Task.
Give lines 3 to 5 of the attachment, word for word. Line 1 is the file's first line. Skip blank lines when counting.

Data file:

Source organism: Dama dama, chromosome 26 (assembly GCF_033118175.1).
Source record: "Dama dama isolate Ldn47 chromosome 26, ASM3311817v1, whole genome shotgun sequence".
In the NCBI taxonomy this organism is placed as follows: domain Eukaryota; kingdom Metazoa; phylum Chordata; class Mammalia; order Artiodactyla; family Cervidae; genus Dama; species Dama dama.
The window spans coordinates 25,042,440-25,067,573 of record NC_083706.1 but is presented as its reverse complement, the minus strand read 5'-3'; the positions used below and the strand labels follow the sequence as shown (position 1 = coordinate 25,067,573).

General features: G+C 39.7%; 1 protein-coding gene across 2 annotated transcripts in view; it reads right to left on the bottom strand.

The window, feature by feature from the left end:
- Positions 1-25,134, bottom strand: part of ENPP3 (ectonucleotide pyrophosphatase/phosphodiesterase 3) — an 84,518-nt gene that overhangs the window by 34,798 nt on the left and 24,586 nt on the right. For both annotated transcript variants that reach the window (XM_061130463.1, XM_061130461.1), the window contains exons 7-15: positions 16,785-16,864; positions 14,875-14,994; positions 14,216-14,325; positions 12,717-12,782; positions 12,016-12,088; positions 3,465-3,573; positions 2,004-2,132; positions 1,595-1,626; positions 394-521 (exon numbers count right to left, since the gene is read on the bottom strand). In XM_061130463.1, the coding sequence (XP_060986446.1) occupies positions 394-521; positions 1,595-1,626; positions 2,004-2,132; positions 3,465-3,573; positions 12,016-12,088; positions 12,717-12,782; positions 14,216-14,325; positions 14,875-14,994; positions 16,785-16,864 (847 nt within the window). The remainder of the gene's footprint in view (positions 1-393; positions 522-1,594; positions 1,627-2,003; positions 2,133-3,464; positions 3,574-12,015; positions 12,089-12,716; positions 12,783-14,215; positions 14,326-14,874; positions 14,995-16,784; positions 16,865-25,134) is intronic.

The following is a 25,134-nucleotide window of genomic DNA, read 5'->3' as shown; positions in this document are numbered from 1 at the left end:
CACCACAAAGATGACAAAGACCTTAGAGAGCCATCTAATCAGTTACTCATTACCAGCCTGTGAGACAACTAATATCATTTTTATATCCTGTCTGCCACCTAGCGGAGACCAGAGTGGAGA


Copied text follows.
In the NCBI taxonomy this organism is placed as follows: domain Eukaryota; kingdom Metazoa; phylum Chordata; class Mammalia; order Artiodactyla; family Cervidae; genus Dama; species Dama dama.
The window spans coordinates 25,042,440-25,067,573 of record NC_083706.1 but is presented as its reverse complement, the minus strand read 5'-3'; the positions used below and the strand labels follow the sequence as shown (position 1 = coordinate 25,067,573).

General features: G+C 39.7%; 1 protein-coding gene across 2 annotated transcripts in view; it reads right to left on the bottom strand.